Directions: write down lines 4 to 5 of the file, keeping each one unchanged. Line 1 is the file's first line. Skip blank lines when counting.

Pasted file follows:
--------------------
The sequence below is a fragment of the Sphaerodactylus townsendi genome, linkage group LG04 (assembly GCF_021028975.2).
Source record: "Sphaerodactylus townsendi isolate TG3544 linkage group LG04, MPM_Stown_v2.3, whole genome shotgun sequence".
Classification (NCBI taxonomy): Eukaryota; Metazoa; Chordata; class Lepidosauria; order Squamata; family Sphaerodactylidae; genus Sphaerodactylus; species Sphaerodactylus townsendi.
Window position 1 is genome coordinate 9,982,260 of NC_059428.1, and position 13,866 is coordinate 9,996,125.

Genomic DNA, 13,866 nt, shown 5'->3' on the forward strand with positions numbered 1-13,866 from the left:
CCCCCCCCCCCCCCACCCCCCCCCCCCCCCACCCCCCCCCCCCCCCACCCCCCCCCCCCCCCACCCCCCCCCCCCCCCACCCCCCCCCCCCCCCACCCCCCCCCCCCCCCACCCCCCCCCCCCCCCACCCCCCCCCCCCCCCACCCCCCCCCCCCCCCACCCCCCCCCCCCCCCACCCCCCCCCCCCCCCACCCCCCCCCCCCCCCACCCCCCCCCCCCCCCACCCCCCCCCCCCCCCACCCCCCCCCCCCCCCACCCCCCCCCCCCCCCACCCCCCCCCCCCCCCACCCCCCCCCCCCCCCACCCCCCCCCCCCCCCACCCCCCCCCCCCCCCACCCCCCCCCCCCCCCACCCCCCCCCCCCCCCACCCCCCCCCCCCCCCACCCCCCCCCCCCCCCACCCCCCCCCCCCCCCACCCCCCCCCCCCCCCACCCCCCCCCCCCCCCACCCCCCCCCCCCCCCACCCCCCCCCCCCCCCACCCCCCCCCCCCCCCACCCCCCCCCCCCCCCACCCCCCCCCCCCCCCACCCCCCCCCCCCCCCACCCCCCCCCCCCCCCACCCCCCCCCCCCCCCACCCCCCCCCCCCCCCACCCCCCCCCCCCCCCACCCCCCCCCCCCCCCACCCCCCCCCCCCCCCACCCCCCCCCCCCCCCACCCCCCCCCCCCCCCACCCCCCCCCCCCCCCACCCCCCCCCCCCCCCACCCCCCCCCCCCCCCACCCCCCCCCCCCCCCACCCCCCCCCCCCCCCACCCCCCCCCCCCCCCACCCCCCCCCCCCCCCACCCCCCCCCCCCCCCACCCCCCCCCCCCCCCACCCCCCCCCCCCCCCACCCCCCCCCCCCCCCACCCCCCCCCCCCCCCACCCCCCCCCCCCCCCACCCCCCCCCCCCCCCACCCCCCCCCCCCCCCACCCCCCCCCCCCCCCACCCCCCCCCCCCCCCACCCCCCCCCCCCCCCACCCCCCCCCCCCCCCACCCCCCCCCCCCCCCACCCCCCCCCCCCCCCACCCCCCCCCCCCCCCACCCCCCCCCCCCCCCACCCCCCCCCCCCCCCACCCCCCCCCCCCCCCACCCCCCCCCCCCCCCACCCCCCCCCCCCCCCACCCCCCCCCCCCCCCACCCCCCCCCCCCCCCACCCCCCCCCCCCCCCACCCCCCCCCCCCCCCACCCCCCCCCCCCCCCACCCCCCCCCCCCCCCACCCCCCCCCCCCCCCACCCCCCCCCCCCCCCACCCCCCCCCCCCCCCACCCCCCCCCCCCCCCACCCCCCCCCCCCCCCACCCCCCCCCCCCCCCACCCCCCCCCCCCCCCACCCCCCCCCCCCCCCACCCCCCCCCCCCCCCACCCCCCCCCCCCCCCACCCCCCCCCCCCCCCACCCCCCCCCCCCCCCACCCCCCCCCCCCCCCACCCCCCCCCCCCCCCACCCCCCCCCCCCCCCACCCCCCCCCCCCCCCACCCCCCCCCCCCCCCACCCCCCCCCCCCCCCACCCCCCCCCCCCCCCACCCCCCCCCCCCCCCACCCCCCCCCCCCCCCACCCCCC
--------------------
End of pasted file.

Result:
Window position 1 is genome coordinate 9,982,260 of NC_059428.1, and position 13,866 is coordinate 9,996,125.

Genomic DNA, 13,866 nt, shown 5'->3' on the forward strand with positions numbered 1-13,866 from the left: